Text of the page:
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Crocker Highlands / Trestle Glen
Directly south of the City of Piedmont and east of downtown Oakland is the charming community of Crocker Highlands, also referred to as Trestle Glen.
Ideal for families, this laurel-lined glen along one of the creeks tributary to Lake Merritt, has been described as a "Father Knows Best neighborhood of the 21st century." Curving roads lined with greenery pass neighborhood parks and lead to a variety of Craftsman, Prairie, and Neo-Mediterranean style homes from the 20s, 30s and 40s, many designed by famed architects Julia Morgan and Bernard Maybeck. In fact, many of Crocker Highlands’ residents belong to Lakeshore Home’s Association, the second oldest homeowners association West of the Mississippi. This group is still dedicated to preserving and increasing the "wonderful natural beauty of the property" and making sure that "no home can never be damaged by any unsightly or undesirable structure upon adjacent property or in any section of the tract."
Nearby conveniences include a variety of retail including the lively shops and restaurants of the Grand Lake/Lakeshore area, Glenview and Montclair Village. BART and area freeways are also easily accessible.
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An American named Henderson Luelling planted the first orchards, a German family named Rhoda owned the most land, but it was Hugh Dimond, a wealthy Irish businessman, who lent the district his name.
The gently rolling terrain, the views of the Oakland hills, the clement weather and the easy access to downtown via the trolleys drew many settlers, most of them German, to the area once known as Upper Fruit Vale. By the 1890s there were so many beer gardens along the streets now known as Fruitvale and MacArthur that the district could have passed for a town in Germany. Visitors from San Francisco came by ferry to pick cherries and drink beer in the summer sun; they also enjoyed the hospitality at a number of resorts, the fanciest of which, the Hermitage, had dancing girls and a chef from France.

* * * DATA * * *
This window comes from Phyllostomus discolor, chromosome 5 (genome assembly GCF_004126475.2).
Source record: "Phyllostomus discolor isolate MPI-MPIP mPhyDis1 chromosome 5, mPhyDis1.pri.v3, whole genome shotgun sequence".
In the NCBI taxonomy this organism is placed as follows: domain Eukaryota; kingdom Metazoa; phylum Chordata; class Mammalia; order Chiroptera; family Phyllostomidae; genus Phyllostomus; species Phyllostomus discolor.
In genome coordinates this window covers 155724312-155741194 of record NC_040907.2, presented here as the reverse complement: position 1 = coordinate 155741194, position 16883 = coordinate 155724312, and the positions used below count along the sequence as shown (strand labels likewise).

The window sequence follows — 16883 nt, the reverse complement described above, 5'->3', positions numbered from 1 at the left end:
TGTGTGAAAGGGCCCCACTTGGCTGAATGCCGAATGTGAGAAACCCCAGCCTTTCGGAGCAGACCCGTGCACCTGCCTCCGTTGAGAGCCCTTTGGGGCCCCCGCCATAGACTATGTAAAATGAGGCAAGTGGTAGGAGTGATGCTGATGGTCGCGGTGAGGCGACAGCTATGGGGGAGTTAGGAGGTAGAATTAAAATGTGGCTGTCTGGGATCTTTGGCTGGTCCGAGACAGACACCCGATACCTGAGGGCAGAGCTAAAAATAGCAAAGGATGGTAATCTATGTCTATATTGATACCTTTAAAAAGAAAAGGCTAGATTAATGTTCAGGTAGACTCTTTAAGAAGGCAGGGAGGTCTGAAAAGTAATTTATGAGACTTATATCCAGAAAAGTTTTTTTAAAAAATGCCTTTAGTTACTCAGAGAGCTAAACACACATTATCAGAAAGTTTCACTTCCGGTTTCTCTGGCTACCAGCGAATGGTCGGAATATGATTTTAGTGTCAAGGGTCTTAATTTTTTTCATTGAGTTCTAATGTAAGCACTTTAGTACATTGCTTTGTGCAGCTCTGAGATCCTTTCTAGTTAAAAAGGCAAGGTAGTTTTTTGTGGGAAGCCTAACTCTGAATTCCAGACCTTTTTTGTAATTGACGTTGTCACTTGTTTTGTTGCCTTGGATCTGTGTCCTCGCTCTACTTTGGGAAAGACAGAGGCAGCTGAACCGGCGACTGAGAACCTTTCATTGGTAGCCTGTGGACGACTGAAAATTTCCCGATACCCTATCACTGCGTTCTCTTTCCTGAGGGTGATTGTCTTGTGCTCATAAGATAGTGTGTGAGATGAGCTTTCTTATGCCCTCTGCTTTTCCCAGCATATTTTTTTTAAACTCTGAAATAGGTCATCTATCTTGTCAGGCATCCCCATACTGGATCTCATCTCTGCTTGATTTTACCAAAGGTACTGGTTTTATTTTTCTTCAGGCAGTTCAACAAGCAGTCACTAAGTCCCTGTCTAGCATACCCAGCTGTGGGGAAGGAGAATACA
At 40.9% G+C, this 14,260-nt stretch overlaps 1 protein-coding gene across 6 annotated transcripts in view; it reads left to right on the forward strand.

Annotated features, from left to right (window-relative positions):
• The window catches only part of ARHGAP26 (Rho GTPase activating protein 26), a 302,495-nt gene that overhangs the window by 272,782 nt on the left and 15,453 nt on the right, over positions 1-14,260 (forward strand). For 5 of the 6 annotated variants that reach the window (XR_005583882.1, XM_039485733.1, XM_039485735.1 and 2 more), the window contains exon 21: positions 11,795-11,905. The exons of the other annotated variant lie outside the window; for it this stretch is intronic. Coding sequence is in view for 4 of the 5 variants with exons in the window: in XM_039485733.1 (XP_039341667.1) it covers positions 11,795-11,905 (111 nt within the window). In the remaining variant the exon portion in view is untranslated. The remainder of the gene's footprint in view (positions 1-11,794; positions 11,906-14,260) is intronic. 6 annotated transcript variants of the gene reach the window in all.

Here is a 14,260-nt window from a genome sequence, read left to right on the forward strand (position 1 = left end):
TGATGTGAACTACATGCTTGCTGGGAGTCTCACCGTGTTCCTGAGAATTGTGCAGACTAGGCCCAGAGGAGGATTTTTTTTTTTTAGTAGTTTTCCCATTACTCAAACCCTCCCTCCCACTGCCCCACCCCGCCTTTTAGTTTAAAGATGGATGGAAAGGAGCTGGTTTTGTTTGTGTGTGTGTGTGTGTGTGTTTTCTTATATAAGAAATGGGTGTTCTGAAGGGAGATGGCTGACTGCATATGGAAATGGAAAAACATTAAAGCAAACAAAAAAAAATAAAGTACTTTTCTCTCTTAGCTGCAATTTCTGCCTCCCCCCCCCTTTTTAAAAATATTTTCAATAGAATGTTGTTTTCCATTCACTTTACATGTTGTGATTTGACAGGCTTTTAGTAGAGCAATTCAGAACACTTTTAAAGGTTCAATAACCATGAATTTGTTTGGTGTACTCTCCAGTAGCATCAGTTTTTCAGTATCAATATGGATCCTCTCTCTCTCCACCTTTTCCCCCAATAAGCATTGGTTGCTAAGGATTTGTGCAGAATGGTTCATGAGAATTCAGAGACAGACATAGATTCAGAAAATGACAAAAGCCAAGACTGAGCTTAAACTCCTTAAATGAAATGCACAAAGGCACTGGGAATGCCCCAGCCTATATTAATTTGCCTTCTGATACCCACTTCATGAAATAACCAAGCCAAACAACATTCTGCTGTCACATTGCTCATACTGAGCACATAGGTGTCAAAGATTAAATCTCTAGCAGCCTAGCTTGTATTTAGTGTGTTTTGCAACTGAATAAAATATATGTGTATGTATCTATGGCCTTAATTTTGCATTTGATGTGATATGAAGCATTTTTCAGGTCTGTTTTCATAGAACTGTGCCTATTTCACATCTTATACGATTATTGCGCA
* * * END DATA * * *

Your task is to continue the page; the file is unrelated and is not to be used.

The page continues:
Soon after the turn of the 19th century the Dimond district was annexed to Oakland and the area grew with new residents. The beer gardens were either closed by Prohibition or replaced with bakeries, feed stores, banks and other businesses.
At the turn of the 20th century, the Dimond is a district in transition. The retail is a mix of nail salons, electronics stores, beauty supply outlets and banks. The variety of the family owned restaurants (and there are a lot to choose from!) suggests the diversity of the Dimond’s 21st century inhabitants. There is also a branch of the Oakland Library to enjoy, and just east of the library is beautiful Dimond park: a lovely wooded grounds in the midst of urban excitement